Showing 1 - 1 of 1 annotations associated with Scialabba, George
- Glass, Guy
How To Be Depressed is a book with a most unusual structure. It is introduced by an essay entitled “Intake” that was previously published in a literary magazine. The bulk of the book, “Documentia,” is taken up by an edited selection of the author’s psychiatric records from 1969 to 2016. It is rounded out by an interview with the author and by his “Tips for the Depressed.”
Author George Scialabba ascribes his “exceptionally flimsy…shock absorbers” to his “constantly worried” parents (p.3). While studying at Harvard he becomes involved with a strict religious organization. After leaving that group he undergoes a crisis of faith and his first episode of depression. Paralyzed by self-doubt, he drops out of graduate school and begins a cycle of clerical jobs that are beneath his intellectual capability. After many years he gradually wins distinction as a freelance essayist. However, due to his incapacitating symptoms he never has a steady writing job and has difficulty attaining financial security.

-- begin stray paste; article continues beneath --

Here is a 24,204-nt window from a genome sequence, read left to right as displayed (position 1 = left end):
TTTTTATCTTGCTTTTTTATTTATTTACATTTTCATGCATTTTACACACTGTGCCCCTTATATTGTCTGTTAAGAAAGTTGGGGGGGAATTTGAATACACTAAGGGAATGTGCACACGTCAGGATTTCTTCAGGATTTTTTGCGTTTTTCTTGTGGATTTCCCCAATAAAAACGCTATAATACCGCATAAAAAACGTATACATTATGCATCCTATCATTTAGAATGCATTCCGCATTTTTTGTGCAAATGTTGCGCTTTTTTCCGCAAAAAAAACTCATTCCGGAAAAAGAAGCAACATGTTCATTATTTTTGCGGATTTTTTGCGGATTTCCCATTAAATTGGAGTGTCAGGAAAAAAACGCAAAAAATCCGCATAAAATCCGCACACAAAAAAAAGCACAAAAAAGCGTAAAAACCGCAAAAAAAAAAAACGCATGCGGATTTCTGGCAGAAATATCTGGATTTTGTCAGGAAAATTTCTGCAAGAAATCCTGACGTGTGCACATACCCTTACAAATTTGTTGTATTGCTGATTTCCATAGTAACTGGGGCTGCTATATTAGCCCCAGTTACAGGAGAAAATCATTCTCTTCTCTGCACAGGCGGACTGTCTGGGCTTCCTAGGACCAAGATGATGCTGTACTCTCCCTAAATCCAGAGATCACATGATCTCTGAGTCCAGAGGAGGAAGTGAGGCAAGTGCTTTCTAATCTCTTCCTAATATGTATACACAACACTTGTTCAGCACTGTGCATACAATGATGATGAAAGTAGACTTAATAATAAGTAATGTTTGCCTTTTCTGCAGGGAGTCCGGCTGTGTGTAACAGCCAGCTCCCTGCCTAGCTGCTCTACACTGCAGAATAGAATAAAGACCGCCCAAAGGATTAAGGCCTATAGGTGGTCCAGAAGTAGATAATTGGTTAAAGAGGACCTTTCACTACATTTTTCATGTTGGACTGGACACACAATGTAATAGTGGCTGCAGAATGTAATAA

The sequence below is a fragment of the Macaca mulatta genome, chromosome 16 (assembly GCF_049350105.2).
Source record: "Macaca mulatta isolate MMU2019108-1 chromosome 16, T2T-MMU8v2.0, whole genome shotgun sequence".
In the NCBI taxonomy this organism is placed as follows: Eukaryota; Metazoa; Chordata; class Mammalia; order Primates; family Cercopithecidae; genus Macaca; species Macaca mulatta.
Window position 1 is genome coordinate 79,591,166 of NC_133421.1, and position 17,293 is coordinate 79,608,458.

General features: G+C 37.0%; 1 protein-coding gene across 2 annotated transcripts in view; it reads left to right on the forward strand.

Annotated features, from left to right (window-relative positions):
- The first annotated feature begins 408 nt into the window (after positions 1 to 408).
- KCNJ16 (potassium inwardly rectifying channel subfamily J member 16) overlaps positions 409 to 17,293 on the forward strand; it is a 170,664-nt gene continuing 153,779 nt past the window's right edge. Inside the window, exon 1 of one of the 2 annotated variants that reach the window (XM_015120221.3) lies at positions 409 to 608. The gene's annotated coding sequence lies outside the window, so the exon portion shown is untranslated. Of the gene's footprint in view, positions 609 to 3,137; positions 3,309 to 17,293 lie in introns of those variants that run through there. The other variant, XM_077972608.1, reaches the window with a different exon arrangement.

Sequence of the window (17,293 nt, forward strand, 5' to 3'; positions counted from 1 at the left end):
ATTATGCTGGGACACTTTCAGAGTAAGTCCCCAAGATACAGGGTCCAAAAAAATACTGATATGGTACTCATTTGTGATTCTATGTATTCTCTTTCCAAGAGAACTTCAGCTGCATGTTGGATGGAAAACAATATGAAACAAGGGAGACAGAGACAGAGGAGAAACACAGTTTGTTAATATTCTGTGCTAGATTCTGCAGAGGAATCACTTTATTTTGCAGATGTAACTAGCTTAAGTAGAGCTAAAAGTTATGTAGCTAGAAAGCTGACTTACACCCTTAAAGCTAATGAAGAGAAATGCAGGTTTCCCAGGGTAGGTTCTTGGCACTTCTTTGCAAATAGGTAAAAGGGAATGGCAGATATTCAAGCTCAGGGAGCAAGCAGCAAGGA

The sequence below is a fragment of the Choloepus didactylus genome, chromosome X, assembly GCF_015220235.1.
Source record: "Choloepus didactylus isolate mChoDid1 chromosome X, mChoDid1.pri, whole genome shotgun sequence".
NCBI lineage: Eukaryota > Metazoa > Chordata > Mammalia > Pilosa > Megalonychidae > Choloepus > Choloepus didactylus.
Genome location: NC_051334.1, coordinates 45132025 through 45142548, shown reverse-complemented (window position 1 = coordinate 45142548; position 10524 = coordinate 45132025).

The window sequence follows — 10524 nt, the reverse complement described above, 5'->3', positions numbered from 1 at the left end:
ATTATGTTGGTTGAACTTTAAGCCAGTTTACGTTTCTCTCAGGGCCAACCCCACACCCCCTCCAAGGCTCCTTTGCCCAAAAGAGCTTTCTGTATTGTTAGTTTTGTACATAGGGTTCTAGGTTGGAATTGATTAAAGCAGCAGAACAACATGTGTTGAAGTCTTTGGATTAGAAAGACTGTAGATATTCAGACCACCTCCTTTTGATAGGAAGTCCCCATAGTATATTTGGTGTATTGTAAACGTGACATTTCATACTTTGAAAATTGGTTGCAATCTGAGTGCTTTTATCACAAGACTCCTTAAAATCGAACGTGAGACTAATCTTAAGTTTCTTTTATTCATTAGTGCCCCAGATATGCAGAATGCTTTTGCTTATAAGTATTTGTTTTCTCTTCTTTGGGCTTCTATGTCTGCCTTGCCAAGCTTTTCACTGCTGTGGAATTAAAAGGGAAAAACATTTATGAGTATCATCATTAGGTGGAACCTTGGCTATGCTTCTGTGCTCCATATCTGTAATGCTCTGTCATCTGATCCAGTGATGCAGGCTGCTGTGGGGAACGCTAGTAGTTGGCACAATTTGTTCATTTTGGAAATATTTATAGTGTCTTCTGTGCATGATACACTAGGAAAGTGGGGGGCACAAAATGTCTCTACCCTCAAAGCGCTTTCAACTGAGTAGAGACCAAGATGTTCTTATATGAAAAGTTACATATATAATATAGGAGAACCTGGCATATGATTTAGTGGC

In his introduction, Scialabba tells us that “the pain of a severe clinical depression is the worst thing in the world. To escape it, I would do anything” (p.1). As attested to by the notes of his well-meaning psychiatrists and psychotherapists, he has diligently applied himself to a wide variety of treatments. Sadly, if anything he gets worse over time, and eventually requires electroconvulsive therapy.